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The breed's info is divided in four sections; namely:
the breed's history ,
the breed's main stats ,
the dog's potential health issues
and finally, how the breed scored in 26 different categories.
All the above information should give you a respectively good overview for the dog of your interest.
Dog Breed's Main Info
The Breed's History:
The Newfoundland comes from the Canadian province of the same name and worked alongside the fishermen of the area. Although originating in Canada, the details are sketchy.
There are three theories of how the Newfoundland came to be, though as is the case with most breeds, it's hard to validate. The first is that the Newfoundland is a cross between the Tibetan Mastiff and the now-extinct American Black Wolf.
Through the pairings of those two animals, the Newfoundland eventually evolved.
Another school of thought is that Vikings left the dogs when they visited the New World in 1000 A.D. and these dogs interbred and were eventually bred with wolves native to Eastern Canada.
The third theory is that the Newfoundland is the result of many European breeds cross bred around the 15th and 16th centuries, among them the Pyrenean Sheep Dogs, Mastiffs, and Portuguese Water Dogs.
What is known is that sometime in the late 18th century, Sir Joseph Banks, an English botanist, acquired several Newfoundlands and in 1775 George Cartwright named them. In the late 1800s, another fan, Professor Albert Heim of Switzerland identified and described the breed.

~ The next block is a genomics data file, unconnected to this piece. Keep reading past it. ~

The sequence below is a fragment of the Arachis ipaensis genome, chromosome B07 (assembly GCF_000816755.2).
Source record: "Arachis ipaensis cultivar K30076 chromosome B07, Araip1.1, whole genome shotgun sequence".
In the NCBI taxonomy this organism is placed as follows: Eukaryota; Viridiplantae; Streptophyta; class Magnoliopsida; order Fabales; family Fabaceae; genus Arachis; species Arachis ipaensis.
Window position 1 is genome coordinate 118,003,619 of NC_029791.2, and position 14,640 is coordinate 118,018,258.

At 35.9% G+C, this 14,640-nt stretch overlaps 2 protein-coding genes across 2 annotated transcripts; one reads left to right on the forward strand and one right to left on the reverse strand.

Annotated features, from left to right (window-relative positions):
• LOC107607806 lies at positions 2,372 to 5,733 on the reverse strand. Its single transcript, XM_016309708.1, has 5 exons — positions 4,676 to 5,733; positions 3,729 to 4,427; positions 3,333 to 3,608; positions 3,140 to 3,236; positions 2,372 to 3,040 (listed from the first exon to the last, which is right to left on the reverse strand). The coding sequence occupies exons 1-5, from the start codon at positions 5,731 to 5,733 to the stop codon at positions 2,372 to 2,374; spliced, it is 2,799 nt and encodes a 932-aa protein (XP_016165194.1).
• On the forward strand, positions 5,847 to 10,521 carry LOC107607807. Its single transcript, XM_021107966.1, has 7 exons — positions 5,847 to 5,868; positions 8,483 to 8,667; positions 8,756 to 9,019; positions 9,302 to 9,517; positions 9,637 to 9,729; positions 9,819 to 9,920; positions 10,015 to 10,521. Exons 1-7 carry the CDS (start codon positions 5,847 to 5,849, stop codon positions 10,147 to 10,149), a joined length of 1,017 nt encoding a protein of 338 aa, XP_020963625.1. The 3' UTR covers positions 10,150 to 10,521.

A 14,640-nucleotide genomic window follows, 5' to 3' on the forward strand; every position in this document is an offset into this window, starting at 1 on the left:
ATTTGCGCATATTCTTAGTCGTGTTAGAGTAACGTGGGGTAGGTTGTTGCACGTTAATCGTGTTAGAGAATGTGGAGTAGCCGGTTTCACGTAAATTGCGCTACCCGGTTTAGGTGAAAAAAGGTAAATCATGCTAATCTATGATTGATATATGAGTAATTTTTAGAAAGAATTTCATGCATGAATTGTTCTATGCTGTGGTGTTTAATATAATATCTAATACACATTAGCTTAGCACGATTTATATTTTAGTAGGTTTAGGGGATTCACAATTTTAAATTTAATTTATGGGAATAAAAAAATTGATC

But the existence of the Newfie, as the breed is sometimes called, was in jeopardy until then. In the 1780s, the breed was almost wiped out because of government-imposed restrictions mandating that Canadian families had to pay taxes on the one dog they were allowed to keep.
One person who contributed to the Newfoundland's resurgence was Sir Edwin Landseer (1802-1873), who liked to include the Newfoundland in his paintings. The white and black variety of the Newfoundland was named Landseer in his honor.
But the future of the breed was truly solidified when the Honorable Harold MacPherson (1884-1963), governor of Newfoundland, made the dog his breed of choice.
In 1860, the first Newfoundland was shown in England. The breed was first registered with the American Kennel Club in 1879 and the first American Newfoundland champion was titled in 1883.
Country of Origin:
Newfoundland / England
2 feet, 1 inch. to 2 feet, 5 inches (63,5 to 73,66 cm)
100 to 150 pounds (45,35 to 68,04 Kg)
8 to 10 years
Potential Health Issues:
Subvalvular Aortic Stenosis,
Ruptured Anterior Cruciate Ligament
First Time Owners:
Affection With Family:
Health and Grooming
Easy To Groom:
Weight Gain Potential:
Barking or Howling:
Need For Exercise
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